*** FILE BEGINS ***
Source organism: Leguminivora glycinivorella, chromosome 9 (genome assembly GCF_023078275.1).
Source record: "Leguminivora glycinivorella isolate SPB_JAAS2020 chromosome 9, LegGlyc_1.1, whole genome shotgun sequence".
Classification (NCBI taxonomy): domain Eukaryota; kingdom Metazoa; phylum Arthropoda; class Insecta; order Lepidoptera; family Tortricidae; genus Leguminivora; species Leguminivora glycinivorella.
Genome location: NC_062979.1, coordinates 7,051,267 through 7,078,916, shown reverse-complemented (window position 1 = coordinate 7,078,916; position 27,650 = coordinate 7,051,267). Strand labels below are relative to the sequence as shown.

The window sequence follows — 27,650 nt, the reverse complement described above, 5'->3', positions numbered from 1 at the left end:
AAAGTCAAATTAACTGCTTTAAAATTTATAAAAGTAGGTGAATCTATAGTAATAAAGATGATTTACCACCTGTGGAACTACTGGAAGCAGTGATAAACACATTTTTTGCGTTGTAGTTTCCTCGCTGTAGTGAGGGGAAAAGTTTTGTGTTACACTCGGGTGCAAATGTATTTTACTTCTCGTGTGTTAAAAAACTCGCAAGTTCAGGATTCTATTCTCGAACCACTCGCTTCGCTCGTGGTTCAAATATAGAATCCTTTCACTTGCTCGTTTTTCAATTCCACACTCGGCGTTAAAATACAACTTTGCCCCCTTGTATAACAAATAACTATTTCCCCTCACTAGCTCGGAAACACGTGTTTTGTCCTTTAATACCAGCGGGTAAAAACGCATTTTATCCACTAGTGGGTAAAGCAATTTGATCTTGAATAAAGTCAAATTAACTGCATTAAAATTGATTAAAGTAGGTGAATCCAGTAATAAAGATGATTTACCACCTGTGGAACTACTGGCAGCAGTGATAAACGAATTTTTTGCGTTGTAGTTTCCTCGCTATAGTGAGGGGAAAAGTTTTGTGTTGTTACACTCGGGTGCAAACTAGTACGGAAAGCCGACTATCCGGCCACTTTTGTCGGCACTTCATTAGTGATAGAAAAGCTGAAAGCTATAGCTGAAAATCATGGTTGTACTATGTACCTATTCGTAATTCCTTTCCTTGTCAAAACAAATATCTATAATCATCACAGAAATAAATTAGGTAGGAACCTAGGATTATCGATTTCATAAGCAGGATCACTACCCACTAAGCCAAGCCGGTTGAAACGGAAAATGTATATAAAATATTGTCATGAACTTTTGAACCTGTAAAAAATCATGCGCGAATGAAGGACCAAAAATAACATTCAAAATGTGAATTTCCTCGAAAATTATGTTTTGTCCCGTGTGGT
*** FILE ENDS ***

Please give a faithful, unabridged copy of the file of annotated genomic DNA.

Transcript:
Source organism: Leguminivora glycinivorella, chromosome 9 (genome assembly GCF_023078275.1).
Source record: "Leguminivora glycinivorella isolate SPB_JAAS2020 chromosome 9, LegGlyc_1.1, whole genome shotgun sequence".
Classification (NCBI taxonomy): domain Eukaryota; kingdom Metazoa; phylum Arthropoda; class Insecta; order Lepidoptera; family Tortricidae; genus Leguminivora; species Leguminivora glycinivorella.
Genome location: NC_062979.1, coordinates 7,051,267 through 7,078,916, shown reverse-complemented (window position 1 = coordinate 7,078,916; position 27,650 = coordinate 7,051,267). Strand labels below are relative to the sequence as shown.

The window sequence follows — 27,650 nt, the reverse complement described above, 5'->3', positions numbered from 1 at the left end:
AAAGTCAAATTAACTGCTTTAAAATTTATAAAAGTAGGTGAATCTATAGTAATAAAGATGATTTACCACCTGTGGAACTACTGGAAGCAGTGATAAACACATTTTTTGCGTTGTAGTTTCCTCGCTGTAGTGAGGGGAAAAGTTTTGTGTTACACTCGGGTGCAAATGTATTTTACTTCTCGTGTGTTAAAAAACTCGCAAGTTCAGGATTCTATTCTCGAACCACTCGCTTCGCTCGTGGTTCAAATATAGAATCCTTTCACTTGCTCGTTTTTCAATTCCACACTCGGCGTTAAAATACAACTTTGCCCCCTTGTATAACAAATAACTATTTCCCCTCACTAGCTCGGAAACACGTGTTTTGTCCTTTAATACCAGCGGGTAAAAACGCATTTTATCCACTAGTGGGTAAAGCAATTTGATCTTGAATAAAGTCAAATTAACTGCATTAAAATTGATTAAAGTAGGTGAATCCAGTAATAAAGATGATTTACCACCTGTGGAACTACTGGCAGCAGTGATAAACGAATTTTTTGCGTTGTAGTTTCCTCGCTATAGTGAGGGGAAAAGTTTTGTGTTGTTACACTCGGGTGCAAACTAGTACGGAAAGCCGACTATCCGGCCACTTTTGTCGGCACTTCATTAGTGATAGAAAAGCTGAAAGCTATAGCTGAAAATCATGGTTGTACTATGTACCTATTCGTAATTCCTTTCCTTGTCAAAACAAATATCTATAATCATCACAGAAATAAATTAGGTAGGAACCTAGGATTATCGATTTCATAAGCAGGATCACTACCCACTAAGCCAAGCCGGTTGAAACGGAAAATGTATATAAAATATTGTCATGAACTTTTGAACCTGTAAAAAATCATGCGCGAATGAAGGACCAAAAATAACATTCAAAATGTGAATTTCCTCGAAAATTATGTTTTGTCCCGTGTGGT